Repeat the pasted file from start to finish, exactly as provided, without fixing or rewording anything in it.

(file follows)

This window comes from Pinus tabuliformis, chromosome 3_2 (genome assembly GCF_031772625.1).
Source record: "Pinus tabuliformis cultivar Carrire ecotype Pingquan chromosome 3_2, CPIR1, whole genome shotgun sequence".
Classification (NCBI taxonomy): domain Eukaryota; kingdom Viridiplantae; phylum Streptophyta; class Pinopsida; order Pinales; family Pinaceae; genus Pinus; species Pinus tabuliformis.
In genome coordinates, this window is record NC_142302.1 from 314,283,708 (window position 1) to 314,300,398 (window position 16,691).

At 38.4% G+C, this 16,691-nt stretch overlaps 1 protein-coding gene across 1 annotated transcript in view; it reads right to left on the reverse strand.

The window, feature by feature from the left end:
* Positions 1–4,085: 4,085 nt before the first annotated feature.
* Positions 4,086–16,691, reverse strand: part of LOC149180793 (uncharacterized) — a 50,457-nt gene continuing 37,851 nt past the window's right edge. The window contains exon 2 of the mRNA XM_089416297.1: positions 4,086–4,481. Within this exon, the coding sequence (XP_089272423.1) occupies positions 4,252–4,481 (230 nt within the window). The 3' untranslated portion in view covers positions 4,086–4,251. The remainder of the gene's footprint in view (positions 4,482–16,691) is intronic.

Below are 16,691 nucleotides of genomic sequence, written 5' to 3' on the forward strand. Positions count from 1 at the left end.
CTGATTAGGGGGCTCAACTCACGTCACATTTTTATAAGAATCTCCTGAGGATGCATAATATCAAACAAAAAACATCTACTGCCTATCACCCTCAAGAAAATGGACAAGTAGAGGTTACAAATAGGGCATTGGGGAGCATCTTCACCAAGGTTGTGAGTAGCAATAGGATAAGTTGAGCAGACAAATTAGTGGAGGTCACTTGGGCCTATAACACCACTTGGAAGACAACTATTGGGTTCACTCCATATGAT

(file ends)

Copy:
This window comes from Pinus tabuliformis, chromosome 3_2 (genome assembly GCF_031772625.1).
Source record: "Pinus tabuliformis cultivar Carrire ecotype Pingquan chromosome 3_2, CPIR1, whole genome shotgun sequence".
Classification (NCBI taxonomy): domain Eukaryota; kingdom Viridiplantae; phylum Streptophyta; class Pinopsida; order Pinales; family Pinaceae; genus Pinus; species Pinus tabuliformis.
In genome coordinates, this window is record NC_142302.1 from 314,283,708 (window position 1) to 314,300,398 (window position 16,691).

At 38.4% G+C, this 16,691-nt stretch overlaps 1 protein-coding gene across 1 annotated transcript in view; it reads right to left on the reverse strand.

The window, feature by feature from the left end:
* Positions 1–4,085: 4,085 nt before the first annotated feature.
* Positions 4,086–16,691, reverse strand: part of LOC149180793 (uncharacterized) — a 50,457-nt gene continuing 37,851 nt past the window's right edge. The window contains exon 2 of the mRNA XM_089416297.1: positions 4,086–4,481. Within this exon, the coding sequence (XP_089272423.1) occupies positions 4,252–4,481 (230 nt within the window). The 3' untranslated portion in view covers positions 4,086–4,251. The remainder of the gene's footprint in view (positions 4,482–16,691) is intronic.

Below are 16,691 nucleotides of genomic sequence, written 5' to 3' on the forward strand. Positions count from 1 at the left end.
CTGATTAGGGGGCTCAACTCACGTCACATTTTTATAAGAATCTCCTGAGGATGCATAATATCAAACAAAAAACATCTACTGCCTATCACCCTCAAGAAAATGGACAAGTAGAGGTTACAAATAGGGCATTGGGGAGCATCTTCACCAAGGTTGTGAGTAGCAATAGGATAAGTTGAGCAGACAAATTAGTGGAGGTCACTTGGGCCTATAACACCACTTGGAAGACAACTATTGGGTTCACTCCATATGAT